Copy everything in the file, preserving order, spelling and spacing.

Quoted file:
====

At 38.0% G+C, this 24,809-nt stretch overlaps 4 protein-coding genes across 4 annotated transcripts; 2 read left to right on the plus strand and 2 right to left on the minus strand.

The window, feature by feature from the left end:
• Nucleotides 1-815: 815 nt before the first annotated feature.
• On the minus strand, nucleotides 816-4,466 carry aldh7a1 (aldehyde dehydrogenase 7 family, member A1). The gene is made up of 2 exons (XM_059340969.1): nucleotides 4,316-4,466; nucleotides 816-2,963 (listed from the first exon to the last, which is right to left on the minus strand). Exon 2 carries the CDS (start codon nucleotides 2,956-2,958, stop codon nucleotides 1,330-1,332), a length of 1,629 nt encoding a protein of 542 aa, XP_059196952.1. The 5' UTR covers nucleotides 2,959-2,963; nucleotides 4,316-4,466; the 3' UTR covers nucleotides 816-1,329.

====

At 38.0% G+C, this 24,809-nt stretch overlaps 4 protein-coding genes across 4 annotated transcripts; 2 read left to right on the plus strand and 2 right to left on the minus strand.

The window, feature by feature from the left end:
• Nucleotides 1-815: 815 nt before the first annotated feature.
• On the minus strand, nucleotides 816-4,466 carry aldh7a1 (aldehyde dehydrogenase 7 family, member A1). The gene is made up of 2 exons (XM_059340969.1): nucleotides 4,316-4,466; nucleotides 816-2,963 (listed from the first exon to the last, which is right to left on the minus strand). Exon 2 carries the CDS (start codon nucleotides 2,956-2,958, stop codon nucleotides 1,330-1,332), a length of 1,629 nt encoding a protein of 542 aa, XP_059196952.1. The 5' UTR covers nucleotides 2,959-2,963; nucleotides 4,316-4,466; the 3' UTR covers nucleotides 816-1,329.